This project?s data were processed in strip form, meaning each flight line was processed
independently. Processing the lines individually provides the data analyst with the
ability to QC the overlap between lines. Each strip was then imported into a project
using TerraScan (Terrasolid, Ltd.) and the project management tool GeoCue (GeoCue
Corp.). By creating a project the various flightlines are combined while breaking
the dataset as a whole into manageable pieces. This process also converts the dataset
from the geographic coordinate system (NAD83) to the State Plane Coordinate System
(NAD83), Mississippi West, Feet, and utilizing standard ESRI transformations. The
ellipsoid height values were converted to NAVD88, Feet, orthometric values using Geoid03,
provided by NGS. Individual lines were then checked against adjacent lines and intersecting
control lines to ensure a cohesive dataset. The data from each line were then combined
and LiDAR intensity images were produced to visually check the horizontal positioning
of the LiDAR data. Stereo pairs were generated from the LiDAR intensity data using
Geocue and LiDAR1CuePac (Geocue Corp.). LiDARgrammetry was then utilized to collect
breaklines where necessary along hydro features to support the contour generation.
These breaklines were collected as a 3D element in the MicroStation (Bentley Systems,
Inc.) environment utilizing ISSD (Z/I Imaging). A Triangular Irregular Network (TIN)
was generated using the final surface data. Contours were then created from the TIN
utilizing TerraModeler (Terrasolid, Ltd.).
- The NOAA Coastal Services Center (CSC) received topographic files in text format from
the Mississippi Department of Environmental Quality (MDEQ). The files contained lidar
easting, northing and elevation. The data were received in Mississippi State Plane
West 2302, NAD83 coordinates and were vertically referenced to NAVD88 using the Geoid03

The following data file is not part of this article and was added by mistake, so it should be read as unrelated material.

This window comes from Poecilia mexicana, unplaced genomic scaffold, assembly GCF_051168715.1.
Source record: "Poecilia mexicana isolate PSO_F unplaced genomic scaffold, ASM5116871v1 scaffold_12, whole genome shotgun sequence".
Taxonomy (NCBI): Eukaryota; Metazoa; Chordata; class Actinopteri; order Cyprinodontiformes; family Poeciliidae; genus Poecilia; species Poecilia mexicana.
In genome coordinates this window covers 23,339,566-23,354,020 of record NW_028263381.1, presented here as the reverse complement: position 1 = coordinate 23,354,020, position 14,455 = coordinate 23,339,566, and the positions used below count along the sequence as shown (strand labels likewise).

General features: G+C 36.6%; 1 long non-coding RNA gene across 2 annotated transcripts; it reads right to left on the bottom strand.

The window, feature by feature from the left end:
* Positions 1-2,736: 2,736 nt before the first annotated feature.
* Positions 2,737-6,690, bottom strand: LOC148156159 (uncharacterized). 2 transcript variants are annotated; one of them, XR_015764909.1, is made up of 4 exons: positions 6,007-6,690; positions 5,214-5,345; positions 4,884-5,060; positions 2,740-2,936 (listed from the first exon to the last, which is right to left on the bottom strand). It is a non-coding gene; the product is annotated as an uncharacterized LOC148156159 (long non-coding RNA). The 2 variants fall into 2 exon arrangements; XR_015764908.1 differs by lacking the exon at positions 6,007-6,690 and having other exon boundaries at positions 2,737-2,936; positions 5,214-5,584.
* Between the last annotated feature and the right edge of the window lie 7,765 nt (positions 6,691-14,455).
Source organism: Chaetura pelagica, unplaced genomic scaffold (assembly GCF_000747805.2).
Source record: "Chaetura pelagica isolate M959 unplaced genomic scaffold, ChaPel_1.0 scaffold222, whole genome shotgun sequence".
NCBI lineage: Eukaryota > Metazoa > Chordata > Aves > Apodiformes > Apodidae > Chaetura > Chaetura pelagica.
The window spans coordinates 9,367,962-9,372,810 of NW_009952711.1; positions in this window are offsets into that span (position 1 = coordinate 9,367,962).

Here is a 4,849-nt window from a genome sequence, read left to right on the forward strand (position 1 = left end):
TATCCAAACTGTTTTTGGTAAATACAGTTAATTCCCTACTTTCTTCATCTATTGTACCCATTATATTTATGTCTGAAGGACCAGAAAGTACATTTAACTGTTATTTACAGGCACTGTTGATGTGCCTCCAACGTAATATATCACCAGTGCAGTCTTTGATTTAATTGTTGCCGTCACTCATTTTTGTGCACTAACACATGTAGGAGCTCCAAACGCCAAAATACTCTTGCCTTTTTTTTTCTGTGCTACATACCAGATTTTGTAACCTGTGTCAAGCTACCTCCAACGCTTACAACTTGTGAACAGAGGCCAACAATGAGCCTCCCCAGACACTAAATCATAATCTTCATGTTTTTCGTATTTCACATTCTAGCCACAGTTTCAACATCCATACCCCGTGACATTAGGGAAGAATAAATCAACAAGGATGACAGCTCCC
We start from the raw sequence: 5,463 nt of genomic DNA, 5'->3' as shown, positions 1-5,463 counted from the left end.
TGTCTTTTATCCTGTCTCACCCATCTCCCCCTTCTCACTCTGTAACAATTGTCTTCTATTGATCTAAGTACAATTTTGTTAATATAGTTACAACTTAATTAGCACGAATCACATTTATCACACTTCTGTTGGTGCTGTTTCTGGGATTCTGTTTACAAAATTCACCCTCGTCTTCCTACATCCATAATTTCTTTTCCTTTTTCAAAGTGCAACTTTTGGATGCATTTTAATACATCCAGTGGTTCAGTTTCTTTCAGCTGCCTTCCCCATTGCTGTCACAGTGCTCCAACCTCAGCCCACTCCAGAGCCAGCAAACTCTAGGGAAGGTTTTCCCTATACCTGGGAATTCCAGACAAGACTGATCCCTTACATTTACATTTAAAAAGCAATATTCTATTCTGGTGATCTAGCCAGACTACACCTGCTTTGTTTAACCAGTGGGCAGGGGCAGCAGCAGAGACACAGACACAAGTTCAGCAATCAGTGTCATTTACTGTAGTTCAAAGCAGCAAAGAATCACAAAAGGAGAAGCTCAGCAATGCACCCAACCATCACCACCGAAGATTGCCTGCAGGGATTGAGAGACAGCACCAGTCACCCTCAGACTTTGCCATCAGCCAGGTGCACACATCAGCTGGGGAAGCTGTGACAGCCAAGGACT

model. The vertical and horizontal units of the data were feet. CSC performed the
following processing for data storage and Digital Coast provisioning purposes: 1.
The ASCII files were converted from txt format to las format using LASTools' txt2las
2. The LAS tiles were retiled to remove the buffer, then duplicate points were removed
3. The LAS tiles were then run through LASGround in order to extract surface classifications.
4. The las files were converted from orthometric (NAVD88) heights to ellipsoidal heights
using Geoid03. 5. The las files' vertical units were converted from feet to meters,
removing bad elevations. 6. The las files were converted from a Projected Coordinate
System (MS SP West) to a Geographic Coordinate system (NAD83) 7. The las files' horizontal
units were converted from feet to decimal degrees. 8. The data were converted to LAZ
- The NOAA National Geophysical Data Center (NGDC) received lidar data files via ftp
transfer from the NOAA Coastal Services Center. The data are currently
being served via NOAA CSC Digital Coast at http://www.csc.noaa.gov/digitalcoast/.
The data can be used to re-populate the system. The data are archived in LAS or LAZ
The LAS format is an industry standard for LiDAR data developed by the American Society
of Photogrammetry and Remote Sensing (ASPRS); LAZ is a loseless compressed version
LAS developed by Martin Isenburg (http://www.laszip.org/). The data are exclusively
in geographic coordinates (either NAD83 or ITRF94). The data are referenced vertically
the ellipsoid (either GRS80 or ITRF94), allowing for the ability to apply the most
up to date geoid model when transforming to orthometric heights.
Metadata Last Modified: 2013-12-31